Find out what constitutes unacceptable behaviour when it comes to debt collection and how you can combat it.
Debt Harassment - Know Your Rights
When debt collectors are calling persistently or bailiffs are knocking on your door, it’s important to know your rights. Bailiffs and debt collectors are bound by strict regulations on acceptable conduct, and they must abide by this at all times. If you feel at any time that you are a victim of either bailiff or collection-agency debt harassment, you must report them as soon as possible. Read more about your rights below.
Where Can Debt Harassment Come From?
Harassment for debt payment can come from creditors, collection agencies or bailiffs. It’s important that you know your rights, what each can and can’t do and what constitutes harassment.
Harassment from Creditors
It is acceptable for creditors to:
- Send reminders and final demands for payment
- Call you on the telephone and ask for payment
- Call at your home address (this must be at a reasonable time of day)
- Take court action against you
It is unacceptable for creditors to:
- Contact you several times a day or at unreasonable hours
- Pursue you via social media
- Pressure you to sell your home or get more credit to pay them
- Use multiple debt collectors.
- Not tell you that your debt has been passed on to a collection agency
- Threaten you physically or verbally or embarrass you in public
- Use paperwork that appears official like court documents
- Contact family members or friends
- Give the impression that your home can be sold without a court order or that court action is being taken when it isn’t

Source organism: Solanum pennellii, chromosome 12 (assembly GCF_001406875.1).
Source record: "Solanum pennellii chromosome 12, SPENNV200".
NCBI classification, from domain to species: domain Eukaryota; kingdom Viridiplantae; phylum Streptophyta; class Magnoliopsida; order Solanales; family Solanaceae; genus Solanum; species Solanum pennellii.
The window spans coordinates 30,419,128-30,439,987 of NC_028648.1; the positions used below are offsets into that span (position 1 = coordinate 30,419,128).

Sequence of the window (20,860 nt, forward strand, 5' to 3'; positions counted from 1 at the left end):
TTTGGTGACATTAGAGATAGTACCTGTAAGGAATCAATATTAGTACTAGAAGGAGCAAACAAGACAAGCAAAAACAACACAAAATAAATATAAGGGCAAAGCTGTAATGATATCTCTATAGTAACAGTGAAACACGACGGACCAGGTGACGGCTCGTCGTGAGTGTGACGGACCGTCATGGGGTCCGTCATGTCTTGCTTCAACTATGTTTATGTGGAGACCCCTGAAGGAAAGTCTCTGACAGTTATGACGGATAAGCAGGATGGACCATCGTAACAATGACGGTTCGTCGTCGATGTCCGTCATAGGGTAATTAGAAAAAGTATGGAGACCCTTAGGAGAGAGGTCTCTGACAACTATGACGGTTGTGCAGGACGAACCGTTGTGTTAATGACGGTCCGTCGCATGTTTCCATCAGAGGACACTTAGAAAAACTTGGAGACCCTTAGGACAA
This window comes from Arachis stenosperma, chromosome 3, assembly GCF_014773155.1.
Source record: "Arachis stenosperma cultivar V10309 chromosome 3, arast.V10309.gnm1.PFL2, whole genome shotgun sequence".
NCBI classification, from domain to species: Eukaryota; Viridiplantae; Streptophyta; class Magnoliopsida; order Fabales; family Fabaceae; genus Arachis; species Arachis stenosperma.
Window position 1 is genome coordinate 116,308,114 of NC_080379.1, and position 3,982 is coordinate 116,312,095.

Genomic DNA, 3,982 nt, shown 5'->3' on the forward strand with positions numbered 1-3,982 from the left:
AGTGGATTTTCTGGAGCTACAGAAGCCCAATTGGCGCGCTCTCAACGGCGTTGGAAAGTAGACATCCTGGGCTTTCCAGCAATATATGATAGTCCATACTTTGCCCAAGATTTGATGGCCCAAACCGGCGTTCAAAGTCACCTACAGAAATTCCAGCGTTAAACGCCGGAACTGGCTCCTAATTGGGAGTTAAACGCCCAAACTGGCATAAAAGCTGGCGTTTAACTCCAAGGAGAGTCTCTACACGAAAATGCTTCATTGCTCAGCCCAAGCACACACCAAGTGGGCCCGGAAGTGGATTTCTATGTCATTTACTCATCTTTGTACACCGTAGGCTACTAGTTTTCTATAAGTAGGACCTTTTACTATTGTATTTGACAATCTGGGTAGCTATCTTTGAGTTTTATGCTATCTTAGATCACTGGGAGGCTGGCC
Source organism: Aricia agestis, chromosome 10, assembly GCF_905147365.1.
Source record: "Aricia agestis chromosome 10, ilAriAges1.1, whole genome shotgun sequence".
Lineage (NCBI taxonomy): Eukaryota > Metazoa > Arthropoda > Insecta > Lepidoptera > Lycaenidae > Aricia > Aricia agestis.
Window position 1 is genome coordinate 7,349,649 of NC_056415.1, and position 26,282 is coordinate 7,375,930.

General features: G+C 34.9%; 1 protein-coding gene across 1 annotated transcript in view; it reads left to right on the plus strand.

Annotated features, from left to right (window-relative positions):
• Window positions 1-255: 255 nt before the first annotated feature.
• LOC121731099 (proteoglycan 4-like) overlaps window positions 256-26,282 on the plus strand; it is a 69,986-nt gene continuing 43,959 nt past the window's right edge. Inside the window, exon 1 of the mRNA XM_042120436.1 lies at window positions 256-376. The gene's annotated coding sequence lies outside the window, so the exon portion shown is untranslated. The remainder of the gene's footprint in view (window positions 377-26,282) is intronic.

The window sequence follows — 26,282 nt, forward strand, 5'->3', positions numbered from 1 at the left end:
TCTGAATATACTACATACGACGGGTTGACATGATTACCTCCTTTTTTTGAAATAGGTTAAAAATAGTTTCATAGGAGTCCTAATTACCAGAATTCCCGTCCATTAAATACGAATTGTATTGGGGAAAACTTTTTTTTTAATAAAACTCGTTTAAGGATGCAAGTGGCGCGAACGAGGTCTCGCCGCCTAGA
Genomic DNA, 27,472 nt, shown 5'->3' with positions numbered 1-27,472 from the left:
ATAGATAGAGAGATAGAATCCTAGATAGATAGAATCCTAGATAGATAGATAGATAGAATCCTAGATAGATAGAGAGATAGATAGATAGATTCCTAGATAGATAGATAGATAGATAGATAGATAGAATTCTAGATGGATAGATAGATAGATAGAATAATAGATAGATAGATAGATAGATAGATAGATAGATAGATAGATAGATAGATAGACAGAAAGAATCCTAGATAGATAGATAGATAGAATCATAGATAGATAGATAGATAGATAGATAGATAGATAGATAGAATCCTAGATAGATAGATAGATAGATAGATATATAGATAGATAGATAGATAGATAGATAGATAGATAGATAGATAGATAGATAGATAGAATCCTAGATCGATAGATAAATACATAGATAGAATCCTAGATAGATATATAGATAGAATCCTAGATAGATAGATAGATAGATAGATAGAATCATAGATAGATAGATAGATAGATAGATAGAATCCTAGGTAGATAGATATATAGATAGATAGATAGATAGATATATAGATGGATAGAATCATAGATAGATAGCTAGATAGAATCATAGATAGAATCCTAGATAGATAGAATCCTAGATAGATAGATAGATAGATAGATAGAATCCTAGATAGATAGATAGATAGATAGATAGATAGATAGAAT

- Tell you that not paying is a criminal offence
A debt-collection agency has no legal authority and cannot pursue you any more than your creditors can. If they are acting in any of the unacceptable ways listed above, they must be reported to the agency they work for and seek advice from the citizens’ advice consumer helpline. It’s important to remember that a debt-collection agency cannot enter your home unless invited, they cannot seize your assets and they cannot tell you that court action is underway if it is not.
Bailiff harassment can be particularly worrying for a lot of people because there is often confusion surrounding what they can and can’t do. A bailiff cannot enter your home without your permission. If they threaten to do so, then this is classed as harassment. If you feel that you are being harassed for debt by a bailiff and they are displaying any of the unacceptable behaviours listed above, contact the agency that they work for and make a formal complaint.
A bailiff does have more legal powers than a debt collector. They can seize assets to cover the cost of your debt. If you refuse entry to your home, they can take items from outside your house, such as your car.
What Can I Do If I’m Being Harassed?
If you feel that you have been a victim of debt harassment, you have several options. In the first instance, you should submit a formal complaint to both your creditor and the agency that the debt collector or bailiff works for. You can also seek advice from the citizens’ advice consumer helpline.
You can report creditors and collection agencies directly to the Financial Conduct Authority (FCA). The FCA has the power to:
- Withdraw the company’s authorisation
- Ban a person from working in financial services
- Suspend a firm for up to 12 months
- Publicise the wrongdoing of the company
- Fine the company
Making a complaint, whether successful or not, will not write-off your debt. However, it may give you more time to pay the creditor what you owe.
What Are My Options for Managing My Debt?
If you’re struggling with debt and want to stop debt harassment in its tracks, contact Debt Movement today to speak to one of our friendly and helpful team members. They can put your mind at ease by going through the debt solutions available to you and get you on the road to financial recovery. Request a free call-back today.